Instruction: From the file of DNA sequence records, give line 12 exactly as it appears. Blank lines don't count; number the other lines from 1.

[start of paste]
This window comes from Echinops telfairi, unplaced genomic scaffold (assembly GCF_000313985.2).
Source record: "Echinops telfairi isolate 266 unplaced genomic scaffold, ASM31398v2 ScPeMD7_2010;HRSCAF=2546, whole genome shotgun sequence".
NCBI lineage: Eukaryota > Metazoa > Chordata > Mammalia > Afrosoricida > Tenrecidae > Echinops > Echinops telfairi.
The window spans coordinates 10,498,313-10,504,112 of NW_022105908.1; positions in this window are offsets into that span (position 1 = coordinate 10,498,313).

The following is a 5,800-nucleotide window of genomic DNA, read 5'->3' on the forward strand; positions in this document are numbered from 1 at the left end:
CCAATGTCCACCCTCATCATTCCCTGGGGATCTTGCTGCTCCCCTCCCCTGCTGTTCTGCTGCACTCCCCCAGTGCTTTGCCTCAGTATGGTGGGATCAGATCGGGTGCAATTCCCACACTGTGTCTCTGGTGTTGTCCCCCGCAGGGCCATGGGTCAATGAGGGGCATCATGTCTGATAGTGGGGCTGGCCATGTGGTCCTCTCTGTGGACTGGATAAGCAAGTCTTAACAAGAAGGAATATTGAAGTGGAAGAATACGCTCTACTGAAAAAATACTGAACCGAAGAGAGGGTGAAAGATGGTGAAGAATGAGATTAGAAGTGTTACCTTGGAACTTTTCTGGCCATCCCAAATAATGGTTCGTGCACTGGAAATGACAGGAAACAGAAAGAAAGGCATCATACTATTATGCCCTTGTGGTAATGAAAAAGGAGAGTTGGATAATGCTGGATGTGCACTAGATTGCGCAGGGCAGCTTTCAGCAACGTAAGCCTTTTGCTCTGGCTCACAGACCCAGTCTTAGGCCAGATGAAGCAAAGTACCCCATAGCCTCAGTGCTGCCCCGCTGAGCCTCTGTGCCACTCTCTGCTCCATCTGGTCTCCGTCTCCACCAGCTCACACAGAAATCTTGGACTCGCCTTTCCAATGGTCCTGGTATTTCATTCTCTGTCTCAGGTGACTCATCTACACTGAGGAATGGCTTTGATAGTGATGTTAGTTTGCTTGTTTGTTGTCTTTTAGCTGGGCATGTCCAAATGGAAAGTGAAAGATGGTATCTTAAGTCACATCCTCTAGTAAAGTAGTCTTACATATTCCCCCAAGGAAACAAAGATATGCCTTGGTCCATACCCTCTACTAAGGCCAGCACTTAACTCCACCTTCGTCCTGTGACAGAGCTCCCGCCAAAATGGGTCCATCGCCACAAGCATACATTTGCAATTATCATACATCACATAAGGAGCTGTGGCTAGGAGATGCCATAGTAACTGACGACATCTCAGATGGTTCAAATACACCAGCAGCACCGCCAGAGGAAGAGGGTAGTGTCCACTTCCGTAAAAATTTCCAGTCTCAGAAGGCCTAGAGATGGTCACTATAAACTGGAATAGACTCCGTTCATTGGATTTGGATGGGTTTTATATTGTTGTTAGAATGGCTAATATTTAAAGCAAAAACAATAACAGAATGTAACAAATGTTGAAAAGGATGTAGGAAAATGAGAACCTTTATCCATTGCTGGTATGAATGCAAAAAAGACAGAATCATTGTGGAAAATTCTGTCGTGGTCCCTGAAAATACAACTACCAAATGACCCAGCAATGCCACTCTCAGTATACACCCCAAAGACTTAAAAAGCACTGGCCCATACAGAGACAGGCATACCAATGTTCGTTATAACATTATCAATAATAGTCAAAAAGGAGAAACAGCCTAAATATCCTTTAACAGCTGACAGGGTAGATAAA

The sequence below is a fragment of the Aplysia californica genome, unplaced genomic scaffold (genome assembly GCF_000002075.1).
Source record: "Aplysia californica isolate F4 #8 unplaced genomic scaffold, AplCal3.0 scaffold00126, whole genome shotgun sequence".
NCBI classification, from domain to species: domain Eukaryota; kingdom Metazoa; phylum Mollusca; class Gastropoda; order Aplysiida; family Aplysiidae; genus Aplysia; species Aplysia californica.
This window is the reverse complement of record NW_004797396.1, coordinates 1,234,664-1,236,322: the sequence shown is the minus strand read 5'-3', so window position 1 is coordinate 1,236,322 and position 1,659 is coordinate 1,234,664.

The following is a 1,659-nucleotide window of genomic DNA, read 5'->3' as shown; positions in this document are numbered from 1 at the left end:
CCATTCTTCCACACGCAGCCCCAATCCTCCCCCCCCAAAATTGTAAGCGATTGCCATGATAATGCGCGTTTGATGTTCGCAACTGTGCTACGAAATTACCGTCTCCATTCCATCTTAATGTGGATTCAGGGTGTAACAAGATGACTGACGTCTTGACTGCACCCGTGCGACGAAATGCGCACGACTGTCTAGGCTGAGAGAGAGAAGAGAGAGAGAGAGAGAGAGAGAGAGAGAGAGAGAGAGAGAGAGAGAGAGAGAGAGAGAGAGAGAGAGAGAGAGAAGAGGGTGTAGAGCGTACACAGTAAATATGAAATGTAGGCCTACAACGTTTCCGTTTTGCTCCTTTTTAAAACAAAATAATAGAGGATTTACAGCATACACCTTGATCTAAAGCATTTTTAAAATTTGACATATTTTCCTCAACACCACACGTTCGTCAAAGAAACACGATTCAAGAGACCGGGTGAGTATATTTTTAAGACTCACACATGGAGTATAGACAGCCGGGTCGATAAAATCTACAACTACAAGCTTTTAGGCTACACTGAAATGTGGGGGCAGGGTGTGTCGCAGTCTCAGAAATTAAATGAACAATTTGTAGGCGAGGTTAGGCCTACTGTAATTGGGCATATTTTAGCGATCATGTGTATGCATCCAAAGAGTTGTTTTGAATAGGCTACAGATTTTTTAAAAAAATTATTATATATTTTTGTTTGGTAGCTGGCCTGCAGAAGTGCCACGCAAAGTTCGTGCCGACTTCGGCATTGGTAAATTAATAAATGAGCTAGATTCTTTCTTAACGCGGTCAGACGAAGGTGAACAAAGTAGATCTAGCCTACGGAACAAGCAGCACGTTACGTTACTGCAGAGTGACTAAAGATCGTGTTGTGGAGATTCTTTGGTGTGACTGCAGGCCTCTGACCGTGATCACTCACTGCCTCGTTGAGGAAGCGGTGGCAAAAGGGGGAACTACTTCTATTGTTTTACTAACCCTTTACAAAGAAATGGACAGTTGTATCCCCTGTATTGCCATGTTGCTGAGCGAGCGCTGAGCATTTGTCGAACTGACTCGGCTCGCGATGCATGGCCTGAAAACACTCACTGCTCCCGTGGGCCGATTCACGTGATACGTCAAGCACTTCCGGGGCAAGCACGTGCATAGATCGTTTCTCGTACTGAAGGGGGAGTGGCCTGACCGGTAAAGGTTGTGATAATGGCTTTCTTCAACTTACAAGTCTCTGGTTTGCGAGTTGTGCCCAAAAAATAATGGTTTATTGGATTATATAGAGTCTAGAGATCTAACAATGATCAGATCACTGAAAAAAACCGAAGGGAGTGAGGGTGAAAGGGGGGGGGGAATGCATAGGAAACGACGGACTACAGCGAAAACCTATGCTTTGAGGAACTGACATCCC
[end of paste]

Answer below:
CCATTCTTCCACACGCAGCCCCAATCCTCCCCCCCCAAAATTGTAAGCGATTGCCATGATAATGCGCGTTTGATGTTCGCAACTGTGCTACGAAATTACCGTCTCCATTCCATCTTAATGTGGATTCAGGGTGTAACAAGATGACTGACGTCTTGACTGCACCCGTGCGACGAAATGCGCACGACTGTCTAGGCTGAGAGAGAGAAGAGAGAGAGAGAGAGAGAGAGAGAGAGAGAGAGAGAGAGAGAGAGAGAGAGAGAGAGAGAGAGAGAGAGAGAGAAGAGGGTGTAGAGCGTACACAGTAAATATGAAATGTAGGCCTACAACGTTTCCGTTTTGCTCCTTTTTAAAACAAAATAATAGAGGATTTACAGCATACACCTTGATCTAAAGCATTTTTAAAATTTGACATATTTTCCTCAACACCACACGTTCGTCAAAGAAACACGATTCAAGAGACCGGGTGAGTATATTTTTAAGACTCACACATGGAGTATAGACAGCCGGGTCGATAAAATCTACAACTACAAGCTTTTAGGCTACACTGAAATGTGGGGGCAGGGTGTGTCGCAGTCTCAGAAATTAAATGAACAATTTGTAGGCGAGGTTAGGCCTACTGTAATTGGGCATATTTTAGCGATCATGTGTATGCATCCAAAGAGTTGTTTTGAATAGGCTACAGATTTTTTAAAAAAATTATTATATATTTTTGTTTGGTAGCTGGCCTGCAGAAGTGCCACGCAAAGTTCGTGCCGACTTCGGCATTGGTAAATTAATAAATGAGCTAGATTCTTTCTTAACGCGGTCAGACGAAGGTGAACAAAGTAGATCTAGCCTACGGAACAAGCAGCACGTTACGTTACTGCAGAGTGACTAAAGATCGTGTTGTGGAGATTCTTTGGTGTGACTGCAGGCCTCTGACCGTGATCACTCACTGCCTCGTTGAGGAAGCGGTGGCAAAAGGGGGAACTACTTCTATTGTTTTACTAACCCTTTACAAAGAAATGGACAGTTGTATCCCCTGTATTGCCATGTTGCTGAGCGAGCGCTGAGCATTTGTCGAACTGACTCGGCTCGCGATGCATGGCCTGAAAACACTCACTGCTCCCGTGGGCCGATTCACGTGATACGTCAAGCACTTCCGGGGCAAGCACGTGCATAGATCGTTTCTCGTACTGAAGGGGGAGTGGCCTGACCGGTAAAGGTTGTGATAATGGCTTTCTTCAACTTACAAGTCTCTGGTTTGCGAGTTGTGCCCAAAAAATAATGGTTTATTGGATTATATAGAGTCTAGAGATCTAACAATGATCAGATCACTGAAAAAAACCGAAGGGAGTGAGGGTGAAAGGGGGGGGGGAATGCATAGGAAACGACGGACTACAGCGAAAACCTATGCTTTGAGGAACTGACATCCC